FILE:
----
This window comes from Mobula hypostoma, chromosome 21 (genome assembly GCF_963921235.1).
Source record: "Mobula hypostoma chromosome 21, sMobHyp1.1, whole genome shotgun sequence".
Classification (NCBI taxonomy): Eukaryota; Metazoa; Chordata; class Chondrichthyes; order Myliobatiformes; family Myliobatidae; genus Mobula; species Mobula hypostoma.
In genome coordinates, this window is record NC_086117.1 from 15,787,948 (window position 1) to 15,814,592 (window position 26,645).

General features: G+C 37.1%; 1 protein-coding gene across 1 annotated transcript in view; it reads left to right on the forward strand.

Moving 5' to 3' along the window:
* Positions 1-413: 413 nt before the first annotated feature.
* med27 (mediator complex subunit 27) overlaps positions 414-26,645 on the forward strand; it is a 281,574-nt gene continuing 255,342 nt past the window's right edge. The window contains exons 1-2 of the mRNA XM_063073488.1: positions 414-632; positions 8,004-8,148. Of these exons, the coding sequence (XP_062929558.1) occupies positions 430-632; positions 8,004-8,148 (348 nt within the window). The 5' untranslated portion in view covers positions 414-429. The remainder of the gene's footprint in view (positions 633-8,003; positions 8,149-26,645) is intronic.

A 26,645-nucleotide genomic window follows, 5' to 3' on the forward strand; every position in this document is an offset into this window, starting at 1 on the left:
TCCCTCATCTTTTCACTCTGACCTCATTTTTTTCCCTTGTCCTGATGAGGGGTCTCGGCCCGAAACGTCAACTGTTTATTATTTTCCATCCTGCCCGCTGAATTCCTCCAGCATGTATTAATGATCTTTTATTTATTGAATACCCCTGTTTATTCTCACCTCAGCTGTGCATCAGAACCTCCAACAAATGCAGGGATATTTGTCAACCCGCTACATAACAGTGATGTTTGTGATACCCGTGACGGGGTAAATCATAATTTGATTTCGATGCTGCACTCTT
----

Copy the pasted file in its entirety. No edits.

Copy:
This window comes from Mobula hypostoma, chromosome 21 (genome assembly GCF_963921235.1).
Source record: "Mobula hypostoma chromosome 21, sMobHyp1.1, whole genome shotgun sequence".
Classification (NCBI taxonomy): Eukaryota; Metazoa; Chordata; class Chondrichthyes; order Myliobatiformes; family Myliobatidae; genus Mobula; species Mobula hypostoma.
In genome coordinates, this window is record NC_086117.1 from 15,787,948 (window position 1) to 15,814,592 (window position 26,645).

General features: G+C 37.1%; 1 protein-coding gene across 1 annotated transcript in view; it reads left to right on the forward strand.

Moving 5' to 3' along the window:
* Positions 1-413: 413 nt before the first annotated feature.
* med27 (mediator complex subunit 27) overlaps positions 414-26,645 on the forward strand; it is a 281,574-nt gene continuing 255,342 nt past the window's right edge. The window contains exons 1-2 of the mRNA XM_063073488.1: positions 414-632; positions 8,004-8,148. Of these exons, the coding sequence (XP_062929558.1) occupies positions 430-632; positions 8,004-8,148 (348 nt within the window). The 5' untranslated portion in view covers positions 414-429. The remainder of the gene's footprint in view (positions 633-8,003; positions 8,149-26,645) is intronic.

A 26,645-nucleotide genomic window follows, 5' to 3' on the forward strand; every position in this document is an offset into this window, starting at 1 on the left:
TCCCTCATCTTTTCACTCTGACCTCATTTTTTTCCCTTGTCCTGATGAGGGGTCTCGGCCCGAAACGTCAACTGTTTATTATTTTCCATCCTGCCCGCTGAATTCCTCCAGCATGTATTAATGATCTTTTATTTATTGAATACCCCTGTTTATTCTCACCTCAGCTGTGCATCAGAACCTCCAACAAATGCAGGGATATTTGTCAACCCGCTACATAACAGTGATGTTTGTGATACCCGTGACGGGGTAAATCATAATTTGATTTCGATGCTGCACTCTT